2. Sure Dan.I like games! Re: your e.g. of the butcher. He/she doesn’t sell bacon in the first place therefore I find that a moot point. Consumers cannot demand that a business sell them a product they don’t carry or sell. I take that back. Consumers can demand anything they like, yet that doesn’t mean a vendor will respond nor are they obligated or bound by law to do so.
    Your second e.g. of the priest. The assumed reason that couples wish to be married in the church is a desire for their union to be recognized and blessed by God. There is something very powerful about a making a vow to God before a witnessing community of faith. With that said, I can’t imagine why a Satanist would approach a priest in the first place. As for the polygamist, it is against the law in the U.S. The sacramental rite of marriage as written in the Book of Common Prayer (which Episcopalians and Anglicans utilize) is a “solemn and public covenant between a man and a woman in the presence of God….and that the marriage confirm to the laws of the State and the canons (laws) of this Church.” This also speaks to the polyamorist example.
    In my home state and diocese, Chicago IL, the blessing of unions in the presence of God between same gender couples is allowed, yet still left to the collective discernment of the worshipping community. I cannot imagine that a same gender couple would want to have their union blessed in a congregation that is not comfortable with it, much less attempt to force the issue. Taking a vow as important as marriage is something one would want to do not only in the presence of God, but also in the presence of a loving and supportive community considering the community is part of the blessing in that they are called to support this couple in their marriage.
    I cannot speak for all religions or all Christian denominations other than to say that the Episcopal Church is generally more progressive in its ministerial/pastoral approach.
    Thankfully this is all now a moot point as the governor of Arizona had the good sense to veto it regardless of her reasoning to do so.
    Thanks for your comment Dan 🙂

  3. “I cannot imagine that a same gender couple would want to have their union blessed in a congregation that is not comfortable with it, much less attempt to force the issue.”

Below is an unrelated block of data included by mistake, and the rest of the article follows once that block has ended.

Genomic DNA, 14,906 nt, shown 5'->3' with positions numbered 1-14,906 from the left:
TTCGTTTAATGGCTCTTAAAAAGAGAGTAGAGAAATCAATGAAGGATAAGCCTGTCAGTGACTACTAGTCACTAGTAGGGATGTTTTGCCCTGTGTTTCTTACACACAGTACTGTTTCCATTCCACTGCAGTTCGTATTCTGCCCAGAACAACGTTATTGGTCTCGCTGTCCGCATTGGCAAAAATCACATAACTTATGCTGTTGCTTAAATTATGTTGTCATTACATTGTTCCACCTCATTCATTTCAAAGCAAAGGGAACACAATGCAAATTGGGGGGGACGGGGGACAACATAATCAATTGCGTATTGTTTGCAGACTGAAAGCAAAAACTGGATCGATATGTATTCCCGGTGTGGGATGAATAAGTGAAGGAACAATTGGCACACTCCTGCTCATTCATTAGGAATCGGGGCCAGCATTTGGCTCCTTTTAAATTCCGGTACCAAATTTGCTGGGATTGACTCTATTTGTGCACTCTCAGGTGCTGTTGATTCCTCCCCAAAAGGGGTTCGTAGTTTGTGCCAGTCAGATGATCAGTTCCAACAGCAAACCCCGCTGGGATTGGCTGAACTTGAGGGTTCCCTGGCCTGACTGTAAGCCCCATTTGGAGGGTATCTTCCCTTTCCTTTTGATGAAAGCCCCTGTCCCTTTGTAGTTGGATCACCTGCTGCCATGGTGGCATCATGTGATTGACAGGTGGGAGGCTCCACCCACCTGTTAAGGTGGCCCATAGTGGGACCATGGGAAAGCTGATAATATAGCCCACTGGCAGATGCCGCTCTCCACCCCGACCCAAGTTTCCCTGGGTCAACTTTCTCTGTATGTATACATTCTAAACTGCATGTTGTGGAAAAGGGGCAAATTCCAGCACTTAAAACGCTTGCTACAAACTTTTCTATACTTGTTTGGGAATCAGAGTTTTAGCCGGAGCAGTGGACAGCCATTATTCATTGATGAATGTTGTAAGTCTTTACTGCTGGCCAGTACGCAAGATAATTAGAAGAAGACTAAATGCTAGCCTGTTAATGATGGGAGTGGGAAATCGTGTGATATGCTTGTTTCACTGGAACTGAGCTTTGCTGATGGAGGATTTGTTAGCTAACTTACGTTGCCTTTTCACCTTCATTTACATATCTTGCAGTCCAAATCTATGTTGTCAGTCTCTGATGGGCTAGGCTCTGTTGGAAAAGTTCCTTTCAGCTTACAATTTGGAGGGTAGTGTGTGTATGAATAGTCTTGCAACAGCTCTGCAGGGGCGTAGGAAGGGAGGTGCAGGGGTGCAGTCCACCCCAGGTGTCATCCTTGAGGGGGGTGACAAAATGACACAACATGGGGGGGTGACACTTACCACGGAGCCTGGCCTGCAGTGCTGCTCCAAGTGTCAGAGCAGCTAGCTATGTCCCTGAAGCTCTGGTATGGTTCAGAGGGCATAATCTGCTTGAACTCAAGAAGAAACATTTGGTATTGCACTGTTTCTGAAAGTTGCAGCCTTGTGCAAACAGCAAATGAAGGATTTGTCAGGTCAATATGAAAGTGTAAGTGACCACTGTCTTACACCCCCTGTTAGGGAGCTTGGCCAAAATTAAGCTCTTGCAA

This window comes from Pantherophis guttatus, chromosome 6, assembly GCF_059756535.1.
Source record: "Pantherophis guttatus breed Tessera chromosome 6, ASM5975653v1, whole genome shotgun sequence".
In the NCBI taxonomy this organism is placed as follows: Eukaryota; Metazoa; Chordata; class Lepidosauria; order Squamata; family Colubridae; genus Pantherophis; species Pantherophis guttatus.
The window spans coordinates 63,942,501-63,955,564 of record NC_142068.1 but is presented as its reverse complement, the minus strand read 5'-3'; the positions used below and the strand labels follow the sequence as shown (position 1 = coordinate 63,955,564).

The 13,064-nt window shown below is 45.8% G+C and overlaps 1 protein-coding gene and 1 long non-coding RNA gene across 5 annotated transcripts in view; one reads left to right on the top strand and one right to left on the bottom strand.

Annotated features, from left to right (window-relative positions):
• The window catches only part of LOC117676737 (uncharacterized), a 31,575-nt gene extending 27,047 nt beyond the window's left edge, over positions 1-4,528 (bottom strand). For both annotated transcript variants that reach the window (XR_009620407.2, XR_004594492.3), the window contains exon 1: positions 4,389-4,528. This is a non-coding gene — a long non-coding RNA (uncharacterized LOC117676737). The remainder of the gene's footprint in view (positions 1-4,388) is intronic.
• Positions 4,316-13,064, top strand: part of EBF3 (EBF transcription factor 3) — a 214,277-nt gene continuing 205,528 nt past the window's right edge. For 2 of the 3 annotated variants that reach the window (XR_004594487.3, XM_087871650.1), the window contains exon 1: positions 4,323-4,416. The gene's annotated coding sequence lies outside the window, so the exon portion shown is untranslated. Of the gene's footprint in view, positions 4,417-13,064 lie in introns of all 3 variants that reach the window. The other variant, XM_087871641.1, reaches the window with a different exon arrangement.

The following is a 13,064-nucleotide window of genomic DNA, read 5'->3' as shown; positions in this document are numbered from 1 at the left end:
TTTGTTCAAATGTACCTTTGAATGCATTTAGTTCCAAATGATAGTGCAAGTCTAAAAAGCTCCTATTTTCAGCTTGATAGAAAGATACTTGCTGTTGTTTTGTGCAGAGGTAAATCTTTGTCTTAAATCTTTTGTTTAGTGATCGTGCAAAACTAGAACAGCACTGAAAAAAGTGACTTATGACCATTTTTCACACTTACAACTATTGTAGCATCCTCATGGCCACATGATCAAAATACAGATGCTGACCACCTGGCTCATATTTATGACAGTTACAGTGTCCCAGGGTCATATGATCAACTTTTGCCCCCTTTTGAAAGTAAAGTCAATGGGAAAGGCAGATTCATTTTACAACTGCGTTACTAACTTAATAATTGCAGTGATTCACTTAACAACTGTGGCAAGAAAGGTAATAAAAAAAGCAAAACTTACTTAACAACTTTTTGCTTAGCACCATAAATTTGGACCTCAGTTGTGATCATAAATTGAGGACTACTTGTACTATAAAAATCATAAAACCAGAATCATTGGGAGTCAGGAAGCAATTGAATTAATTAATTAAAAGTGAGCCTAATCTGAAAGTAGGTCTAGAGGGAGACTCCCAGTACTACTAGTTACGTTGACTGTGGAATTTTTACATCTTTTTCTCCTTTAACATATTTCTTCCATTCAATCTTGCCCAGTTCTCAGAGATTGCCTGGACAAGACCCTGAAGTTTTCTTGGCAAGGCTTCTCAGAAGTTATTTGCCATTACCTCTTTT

There is no need to imagine it. This is exactly what happens when a homosexual couple insists on hiring a photographer, or baker, or innkeeper, or other service provider whom they know is morally opposed to homosexual practice.

    It happens all the time. It’s the same tactic the ACLU employed in the “Scopes Monkey Trial”. They’re not pursuing these providers because they have no other option. They’re doing it to provoke conflict, and to harass, and to coerce.

    So how is a Christian to respond? Jesus gave us two great commands: “Thou shalt love the Lord thy God with all thy heart, and with all thy soul, and with all thy mind. This is the first and great commandment. And the second is like unto it, Thou shalt love thy neighbour as thyself. On these two commandments hang all the law and the prophets.” (Matthew 22:37-40)

    Too often, people emphasize the second of those commands at the expense of the first. That feels good, but it’s not right. Jesus called “love the Lord thy God” the MEGA Commandment. (The ancient Greek actually puts it right back in our modern vernacular.) We cannot fulfill the command to love God while simultaneously loving what God hates, and God hates sin.

    We do our homosexual friends no favors when we tell them what they’re doing is OK, and that God loves them anyway. Same goes for adulterers, and thieves, and drunkards, and tax cheats, and speeders, and people who spit on the sidewalk. (“For whosoever shall keep the whole law, and yet offend in one point, he is guilty of all.”)

    They, and we, are all sinners. We need to tell them God loves them, for sure, but that by choosing to sin they’ve separated themselves from Him. They need to accept Jesus as savior, and as Lord. After that, then they can ask the Holy Spirit to help them work out the sin issues, just like me and every other believer.

    “Woe unto them that call evil good, and good evil…” (Isaiah 5:20)

    (Sorry for popping up out of seemingly nowhere like this, Leigh. It’s actually kind of ironic. I was walking by and saw you on the front porch of your “Privacy” post and ended up stopping for a chat. Hope you and yours are well.)